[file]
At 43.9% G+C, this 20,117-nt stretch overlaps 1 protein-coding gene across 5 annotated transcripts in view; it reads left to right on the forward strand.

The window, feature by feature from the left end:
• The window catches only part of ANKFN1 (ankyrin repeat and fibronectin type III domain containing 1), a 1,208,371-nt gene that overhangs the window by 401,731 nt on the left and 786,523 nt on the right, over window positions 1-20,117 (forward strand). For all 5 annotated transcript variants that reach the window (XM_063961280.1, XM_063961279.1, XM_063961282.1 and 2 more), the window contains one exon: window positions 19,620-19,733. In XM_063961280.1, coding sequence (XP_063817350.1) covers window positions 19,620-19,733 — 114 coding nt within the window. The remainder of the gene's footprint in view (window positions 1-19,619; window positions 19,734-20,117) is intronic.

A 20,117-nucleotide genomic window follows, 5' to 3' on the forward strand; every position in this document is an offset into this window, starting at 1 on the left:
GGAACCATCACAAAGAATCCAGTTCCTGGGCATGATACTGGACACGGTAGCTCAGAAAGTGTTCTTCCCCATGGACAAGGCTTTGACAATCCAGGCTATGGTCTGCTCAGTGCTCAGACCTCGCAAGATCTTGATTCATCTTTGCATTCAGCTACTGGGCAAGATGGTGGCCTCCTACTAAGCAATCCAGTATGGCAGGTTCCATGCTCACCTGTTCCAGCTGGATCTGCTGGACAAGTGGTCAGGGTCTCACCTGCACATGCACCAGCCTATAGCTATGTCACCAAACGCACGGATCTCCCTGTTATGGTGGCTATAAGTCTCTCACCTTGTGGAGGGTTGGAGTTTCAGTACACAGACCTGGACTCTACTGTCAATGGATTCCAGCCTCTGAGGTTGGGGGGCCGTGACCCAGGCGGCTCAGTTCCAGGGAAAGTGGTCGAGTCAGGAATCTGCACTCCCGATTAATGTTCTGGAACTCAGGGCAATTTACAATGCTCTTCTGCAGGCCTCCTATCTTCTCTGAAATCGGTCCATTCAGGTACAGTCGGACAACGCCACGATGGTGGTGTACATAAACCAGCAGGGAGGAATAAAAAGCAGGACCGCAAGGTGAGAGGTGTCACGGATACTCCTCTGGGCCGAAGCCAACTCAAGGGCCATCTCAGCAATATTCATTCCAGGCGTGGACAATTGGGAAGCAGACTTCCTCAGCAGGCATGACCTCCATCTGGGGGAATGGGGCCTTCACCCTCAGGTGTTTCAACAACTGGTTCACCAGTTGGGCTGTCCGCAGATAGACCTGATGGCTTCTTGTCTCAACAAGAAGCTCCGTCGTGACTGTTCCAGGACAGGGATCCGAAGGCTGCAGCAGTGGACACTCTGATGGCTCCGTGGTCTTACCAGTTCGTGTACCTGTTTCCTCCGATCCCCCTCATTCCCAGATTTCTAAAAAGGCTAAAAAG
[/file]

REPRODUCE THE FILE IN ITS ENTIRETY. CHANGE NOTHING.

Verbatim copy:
At 43.9% G+C, this 20,117-nt stretch overlaps 1 protein-coding gene across 5 annotated transcripts in view; it reads left to right on the forward strand.

The window, feature by feature from the left end:
• The window catches only part of ANKFN1 (ankyrin repeat and fibronectin type III domain containing 1), a 1,208,371-nt gene that overhangs the window by 401,731 nt on the left and 786,523 nt on the right, over window positions 1-20,117 (forward strand). For all 5 annotated transcript variants that reach the window (XM_063961280.1, XM_063961279.1, XM_063961282.1 and 2 more), the window contains one exon: window positions 19,620-19,733. In XM_063961280.1, coding sequence (XP_063817350.1) covers window positions 19,620-19,733 — 114 coding nt within the window. The remainder of the gene's footprint in view (window positions 1-19,619; window positions 19,734-20,117) is intronic.

A 20,117-nucleotide genomic window follows, 5' to 3' on the forward strand; every position in this document is an offset into this window, starting at 1 on the left:
GGAACCATCACAAAGAATCCAGTTCCTGGGCATGATACTGGACACGGTAGCTCAGAAAGTGTTCTTCCCCATGGACAAGGCTTTGACAATCCAGGCTATGGTCTGCTCAGTGCTCAGACCTCGCAAGATCTTGATTCATCTTTGCATTCAGCTACTGGGCAAGATGGTGGCCTCCTACTAAGCAATCCAGTATGGCAGGTTCCATGCTCACCTGTTCCAGCTGGATCTGCTGGACAAGTGGTCAGGGTCTCACCTGCACATGCACCAGCCTATAGCTATGTCACCAAACGCACGGATCTCCCTGTTATGGTGGCTATAAGTCTCTCACCTTGTGGAGGGTTGGAGTTTCAGTACACAGACCTGGACTCTACTGTCAATGGATTCCAGCCTCTGAGGTTGGGGGGCCGTGACCCAGGCGGCTCAGTTCCAGGGAAAGTGGTCGAGTCAGGAATCTGCACTCCCGATTAATGTTCTGGAACTCAGGGCAATTTACAATGCTCTTCTGCAGGCCTCCTATCTTCTCTGAAATCGGTCCATTCAGGTACAGTCGGACAACGCCACGATGGTGGTGTACATAAACCAGCAGGGAGGAATAAAAAGCAGGACCGCAAGGTGAGAGGTGTCACGGATACTCCTCTGGGCCGAAGCCAACTCAAGGGCCATCTCAGCAATATTCATTCCAGGCGTGGACAATTGGGAAGCAGACTTCCTCAGCAGGCATGACCTCCATCTGGGGGAATGGGGCCTTCACCCTCAGGTGTTTCAACAACTGGTTCACCAGTTGGGCTGTCCGCAGATAGACCTGATGGCTTCTTGTCTCAACAAGAAGCTCCGTCGTGACTGTTCCAGGACAGGGATCCGAAGGCTGCAGCAGTGGACACTCTGATGGCTCCGTGGTCTTACCAGTTCGTGTACCTGTTTCCTCCGATCCCCCTCATTCCCAGATTTCTAAAAAGGCTAAAAAG